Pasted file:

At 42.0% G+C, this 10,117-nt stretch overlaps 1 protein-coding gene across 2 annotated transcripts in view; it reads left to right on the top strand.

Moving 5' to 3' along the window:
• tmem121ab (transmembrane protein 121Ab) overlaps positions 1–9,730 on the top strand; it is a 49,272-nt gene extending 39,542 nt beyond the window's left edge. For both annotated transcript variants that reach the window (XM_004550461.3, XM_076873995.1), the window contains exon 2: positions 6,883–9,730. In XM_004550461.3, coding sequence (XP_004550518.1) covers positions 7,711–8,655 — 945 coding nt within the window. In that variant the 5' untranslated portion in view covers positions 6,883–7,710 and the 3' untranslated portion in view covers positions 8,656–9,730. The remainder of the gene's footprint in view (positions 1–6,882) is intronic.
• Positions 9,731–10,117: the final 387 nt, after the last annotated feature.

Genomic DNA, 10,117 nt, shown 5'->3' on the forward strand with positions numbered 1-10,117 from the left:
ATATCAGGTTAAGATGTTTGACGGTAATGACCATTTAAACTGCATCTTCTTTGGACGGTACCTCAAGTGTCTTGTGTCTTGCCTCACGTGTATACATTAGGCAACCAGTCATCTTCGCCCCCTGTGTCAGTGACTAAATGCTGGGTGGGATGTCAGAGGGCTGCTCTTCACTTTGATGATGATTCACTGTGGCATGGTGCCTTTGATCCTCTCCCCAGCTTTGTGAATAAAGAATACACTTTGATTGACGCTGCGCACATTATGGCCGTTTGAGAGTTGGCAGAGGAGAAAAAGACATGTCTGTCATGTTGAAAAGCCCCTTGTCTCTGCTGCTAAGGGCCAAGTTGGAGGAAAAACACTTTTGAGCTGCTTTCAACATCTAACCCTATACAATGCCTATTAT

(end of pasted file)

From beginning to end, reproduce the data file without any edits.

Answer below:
At 42.0% G+C, this 10,117-nt stretch overlaps 1 protein-coding gene across 2 annotated transcripts in view; it reads left to right on the top strand.

Moving 5' to 3' along the window:
• tmem121ab (transmembrane protein 121Ab) overlaps positions 1–9,730 on the top strand; it is a 49,272-nt gene extending 39,542 nt beyond the window's left edge. For both annotated transcript variants that reach the window (XM_004550461.3, XM_076873995.1), the window contains exon 2: positions 6,883–9,730. In XM_004550461.3, coding sequence (XP_004550518.1) covers positions 7,711–8,655 — 945 coding nt within the window. In that variant the 5' untranslated portion in view covers positions 6,883–7,710 and the 3' untranslated portion in view covers positions 8,656–9,730. The remainder of the gene's footprint in view (positions 1–6,882) is intronic.
• Positions 9,731–10,117: the final 387 nt, after the last annotated feature.

Genomic DNA, 10,117 nt, shown 5'->3' on the forward strand with positions numbered 1-10,117 from the left:
ATATCAGGTTAAGATGTTTGACGGTAATGACCATTTAAACTGCATCTTCTTTGGACGGTACCTCAAGTGTCTTGTGTCTTGCCTCACGTGTATACATTAGGCAACCAGTCATCTTCGCCCCCTGTGTCAGTGACTAAATGCTGGGTGGGATGTCAGAGGGCTGCTCTTCACTTTGATGATGATTCACTGTGGCATGGTGCCTTTGATCCTCTCCCCAGCTTTGTGAATAAAGAATACACTTTGATTGACGCTGCGCACATTATGGCCGTTTGAGAGTTGGCAGAGGAGAAAAAGACATGTCTGTCATGTTGAAAAGCCCCTTGTCTCTGCTGCTAAGGGCCAAGTTGGAGGAAAAACACTTTTGAGCTGCTTTCAACATCTAACCCTATACAATGCCTATTAT